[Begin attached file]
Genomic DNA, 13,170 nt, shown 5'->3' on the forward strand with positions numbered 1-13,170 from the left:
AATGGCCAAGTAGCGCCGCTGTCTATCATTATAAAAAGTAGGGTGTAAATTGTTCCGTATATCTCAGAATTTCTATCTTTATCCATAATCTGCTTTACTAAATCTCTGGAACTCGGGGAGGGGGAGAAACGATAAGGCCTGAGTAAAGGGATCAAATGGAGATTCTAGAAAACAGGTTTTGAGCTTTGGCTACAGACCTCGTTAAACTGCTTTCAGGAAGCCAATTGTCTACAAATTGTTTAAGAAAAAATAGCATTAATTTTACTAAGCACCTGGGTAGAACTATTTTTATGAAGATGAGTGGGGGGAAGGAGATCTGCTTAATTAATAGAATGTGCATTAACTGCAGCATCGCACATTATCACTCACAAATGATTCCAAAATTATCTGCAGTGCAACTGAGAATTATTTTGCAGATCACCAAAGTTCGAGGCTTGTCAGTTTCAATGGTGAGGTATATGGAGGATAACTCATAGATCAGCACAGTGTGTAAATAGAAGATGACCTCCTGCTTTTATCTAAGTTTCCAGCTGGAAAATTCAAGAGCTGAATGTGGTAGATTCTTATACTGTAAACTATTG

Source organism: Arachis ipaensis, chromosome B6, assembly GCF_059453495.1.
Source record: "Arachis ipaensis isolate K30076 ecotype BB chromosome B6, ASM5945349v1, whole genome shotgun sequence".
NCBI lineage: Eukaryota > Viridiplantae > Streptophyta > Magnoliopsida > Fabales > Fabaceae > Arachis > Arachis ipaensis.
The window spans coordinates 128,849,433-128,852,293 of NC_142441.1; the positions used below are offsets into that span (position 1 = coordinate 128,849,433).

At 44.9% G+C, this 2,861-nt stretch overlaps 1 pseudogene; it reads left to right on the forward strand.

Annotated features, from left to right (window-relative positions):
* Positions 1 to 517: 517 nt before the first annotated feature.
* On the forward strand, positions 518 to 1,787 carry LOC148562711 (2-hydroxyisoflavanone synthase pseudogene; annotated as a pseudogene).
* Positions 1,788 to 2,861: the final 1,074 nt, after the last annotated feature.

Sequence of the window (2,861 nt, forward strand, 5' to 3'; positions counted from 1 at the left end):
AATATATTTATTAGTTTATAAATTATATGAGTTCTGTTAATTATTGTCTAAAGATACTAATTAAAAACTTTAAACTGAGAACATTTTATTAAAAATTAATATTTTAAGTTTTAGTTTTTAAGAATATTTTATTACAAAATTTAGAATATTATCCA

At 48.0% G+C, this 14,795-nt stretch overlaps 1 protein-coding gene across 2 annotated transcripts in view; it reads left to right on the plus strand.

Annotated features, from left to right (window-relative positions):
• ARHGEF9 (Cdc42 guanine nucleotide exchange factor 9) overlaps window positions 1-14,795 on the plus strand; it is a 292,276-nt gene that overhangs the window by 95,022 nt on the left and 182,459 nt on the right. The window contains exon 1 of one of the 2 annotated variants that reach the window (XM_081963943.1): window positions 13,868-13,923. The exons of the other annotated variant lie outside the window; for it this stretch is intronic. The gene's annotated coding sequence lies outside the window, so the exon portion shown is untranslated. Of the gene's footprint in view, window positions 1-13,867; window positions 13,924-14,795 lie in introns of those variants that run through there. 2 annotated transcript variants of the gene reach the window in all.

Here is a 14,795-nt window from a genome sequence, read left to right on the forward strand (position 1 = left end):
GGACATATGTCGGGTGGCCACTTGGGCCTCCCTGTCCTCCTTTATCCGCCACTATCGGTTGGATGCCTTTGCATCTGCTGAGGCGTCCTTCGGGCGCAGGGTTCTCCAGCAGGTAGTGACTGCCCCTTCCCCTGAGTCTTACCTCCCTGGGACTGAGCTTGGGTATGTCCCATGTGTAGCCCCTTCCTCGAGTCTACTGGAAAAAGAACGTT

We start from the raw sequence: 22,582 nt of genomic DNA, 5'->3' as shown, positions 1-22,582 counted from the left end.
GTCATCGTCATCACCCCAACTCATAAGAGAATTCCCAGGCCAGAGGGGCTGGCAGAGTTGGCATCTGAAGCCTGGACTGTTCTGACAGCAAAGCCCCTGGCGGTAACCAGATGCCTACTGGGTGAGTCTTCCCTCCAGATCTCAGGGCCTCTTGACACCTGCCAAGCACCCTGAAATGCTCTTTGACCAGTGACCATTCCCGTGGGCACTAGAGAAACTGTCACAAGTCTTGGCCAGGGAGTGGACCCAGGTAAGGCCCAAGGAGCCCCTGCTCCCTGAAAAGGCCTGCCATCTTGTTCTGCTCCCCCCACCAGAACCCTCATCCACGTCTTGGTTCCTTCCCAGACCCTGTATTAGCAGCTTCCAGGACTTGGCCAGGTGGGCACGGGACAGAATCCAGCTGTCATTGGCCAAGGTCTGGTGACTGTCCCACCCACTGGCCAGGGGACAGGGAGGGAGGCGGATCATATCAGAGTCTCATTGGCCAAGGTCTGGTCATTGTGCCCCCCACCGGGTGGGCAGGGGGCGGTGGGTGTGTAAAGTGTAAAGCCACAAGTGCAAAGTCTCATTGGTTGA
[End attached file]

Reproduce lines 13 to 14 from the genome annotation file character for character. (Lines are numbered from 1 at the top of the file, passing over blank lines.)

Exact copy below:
AATATATTTATTAGTTTATAAATTATATGAGTTCTGTTAATTATTGTCTAAAGATACTAATTAAAAACTTTAAACTGAGAACATTTTATTAAAAATTAATATTTTAAGTTTTAGTTTTTAAGAATATTTTATTACAAAATTTAGAATATTATCCA

At 48.0% G+C, this 14,795-nt stretch overlaps 1 protein-coding gene across 2 annotated transcripts in view; it reads left to right on the plus strand.